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Potential Vorticity Diagnostics of Cyclogenesis

Christopher A. DavisCenter for Meteorology and Physical Oceanography, Massachusetts Institute of Technology, Cambridge, Massachusetts

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Kerry A. EmanuelCenter for Meteorology and Physical Oceanography, Massachusetts Institute of Technology, Cambridge, Massachusetts

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Abstract

The assumption of dynamically balanced flow allows one to completely encase the dynamics of extratropical cyclones in a potential vorticity (PV) framework. This approach offers a conceptually simple interpretation of dynamics because PV is a conserved quantity (in the absence of heating and friction) from which the flow itself can be deduced (the property of invertibility). The conservation law allows one to identify developments significantly influenced by heating and friction, and the invertibility property can be used to quantitatively measure such effects. We develop a diagnostic system based on the relative smallness of the irrotational part of the horizontal wind, which allows us to calculate the balanced flow given the three-dimensional distribution of Ertel's PV. The close agreement between the observed and balanced flows, even for intense cyclones, illustrates the practical utility of the PV approach. Furthermore, we present a technique for determining the flow associated with individual perturbations of PV.

Insight gained from these diagnostics is demonstrated by examining a particular case of cyclogenesis. In the early stages of growth, the low-level perturbation winds are mostly associated with variations of potential temperature along the lower boundary and act to propagate the system as a surface Rossby wave. Amplification of this wave occurs through advection, first by the winds associated with a low-level PV feature, then later by the low-level circulation signature of an amplifying upper-level wavelike PV anomaly. In turn, development of the upper-level perturbation appears strongly influenced by the presence of the low-level anomalies. The low-level PV anomaly seems to result from the condensation of water vapor rather than from advection. This feature grows rapidly, eventually contributing about 40% of the cyclonic circulation in the mature storm. We do not identify any significant PV anomalies arising from advection on a systematic tropospheric PV gradient, implying that the integrated effect of β is dominated by the gradient of PV at the tropopause. Viewing the upper-level wave as a perturbation of potential temperature on the tropopause (a surface of constant PV), part of this development is conceptualized as interacting upper and lower boundary Rossby waves, as in the Eady model.

Abstract

The assumption of dynamically balanced flow allows one to completely encase the dynamics of extratropical cyclones in a potential vorticity (PV) framework. This approach offers a conceptually simple interpretation of dynamics because PV is a conserved quantity (in the absence of heating and friction) from which the flow itself can be deduced (the property of invertibility). The conservation law allows one to identify developments significantly influenced by heating and friction, and the invertibility property can be used to quantitatively measure such effects. We develop a diagnostic system based on the relative smallness of the irrotational part of the horizontal wind, which allows us to calculate the balanced flow given the three-dimensional distribution of Ertel's PV. The close agreement between the observed and balanced flows, even for intense cyclones, illustrates the practical utility of the PV approach. Furthermore, we present a technique for determining the flow associated with individual perturbations of PV.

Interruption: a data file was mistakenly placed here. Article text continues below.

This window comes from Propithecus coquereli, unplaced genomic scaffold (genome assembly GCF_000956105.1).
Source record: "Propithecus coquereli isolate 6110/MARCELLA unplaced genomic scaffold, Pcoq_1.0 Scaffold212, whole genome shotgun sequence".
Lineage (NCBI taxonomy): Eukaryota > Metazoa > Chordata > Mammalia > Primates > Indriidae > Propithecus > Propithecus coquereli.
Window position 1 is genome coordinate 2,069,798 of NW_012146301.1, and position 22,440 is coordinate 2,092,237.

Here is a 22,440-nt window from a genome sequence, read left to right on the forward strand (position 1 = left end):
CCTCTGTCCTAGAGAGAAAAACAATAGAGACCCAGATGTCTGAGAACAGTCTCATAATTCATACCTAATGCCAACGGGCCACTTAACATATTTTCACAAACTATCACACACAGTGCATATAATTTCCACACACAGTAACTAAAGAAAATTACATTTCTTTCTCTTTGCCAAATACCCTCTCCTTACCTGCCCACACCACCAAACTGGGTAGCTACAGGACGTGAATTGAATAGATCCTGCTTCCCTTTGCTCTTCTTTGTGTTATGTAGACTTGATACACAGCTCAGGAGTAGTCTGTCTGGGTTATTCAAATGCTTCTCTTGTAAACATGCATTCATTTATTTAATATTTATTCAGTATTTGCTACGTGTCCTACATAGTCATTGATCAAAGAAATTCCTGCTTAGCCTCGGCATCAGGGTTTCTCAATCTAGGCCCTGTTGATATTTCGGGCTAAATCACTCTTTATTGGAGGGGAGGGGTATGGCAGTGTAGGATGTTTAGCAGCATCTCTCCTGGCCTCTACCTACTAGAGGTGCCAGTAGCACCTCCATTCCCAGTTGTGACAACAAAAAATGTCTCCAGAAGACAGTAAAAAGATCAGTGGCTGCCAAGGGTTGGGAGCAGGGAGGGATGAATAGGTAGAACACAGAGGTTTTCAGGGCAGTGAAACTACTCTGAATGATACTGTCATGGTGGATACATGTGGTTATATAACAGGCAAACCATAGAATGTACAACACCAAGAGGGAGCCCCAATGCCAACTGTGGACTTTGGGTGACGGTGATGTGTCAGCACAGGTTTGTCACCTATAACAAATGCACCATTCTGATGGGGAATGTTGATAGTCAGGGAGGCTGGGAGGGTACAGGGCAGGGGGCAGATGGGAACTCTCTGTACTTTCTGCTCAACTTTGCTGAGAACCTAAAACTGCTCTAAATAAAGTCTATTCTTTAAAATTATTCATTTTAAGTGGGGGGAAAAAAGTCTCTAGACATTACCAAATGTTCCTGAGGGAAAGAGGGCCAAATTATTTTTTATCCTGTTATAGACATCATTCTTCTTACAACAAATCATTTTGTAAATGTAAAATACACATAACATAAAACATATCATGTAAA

Insight gained from these diagnostics is demonstrated by examining a particular case of cyclogenesis. In the early stages of growth, the low-level perturbation winds are mostly associated with variations of potential temperature along the lower boundary and act to propagate the system as a surface Rossby wave. Amplification of this wave occurs through advection, first by the winds associated with a low-level PV feature, then later by the low-level circulation signature of an amplifying upper-level wavelike PV anomaly. In turn, development of the upper-level perturbation appears strongly influenced by the presence of the low-level anomalies. The low-level PV anomaly seems to result from the condensation of water vapor rather than from advection. This feature grows rapidly, eventually contributing about 40% of the cyclonic circulation in the mature storm. We do not identify any significant PV anomalies arising from advection on a systematic tropospheric PV gradient, implying that the integrated effect of β is dominated by the gradient of PV at the tropopause. Viewing the upper-level wave as a perturbation of potential temperature on the tropopause (a surface of constant PV), part of this development is conceptualized as interacting upper and lower boundary Rossby waves, as in the Eady model.

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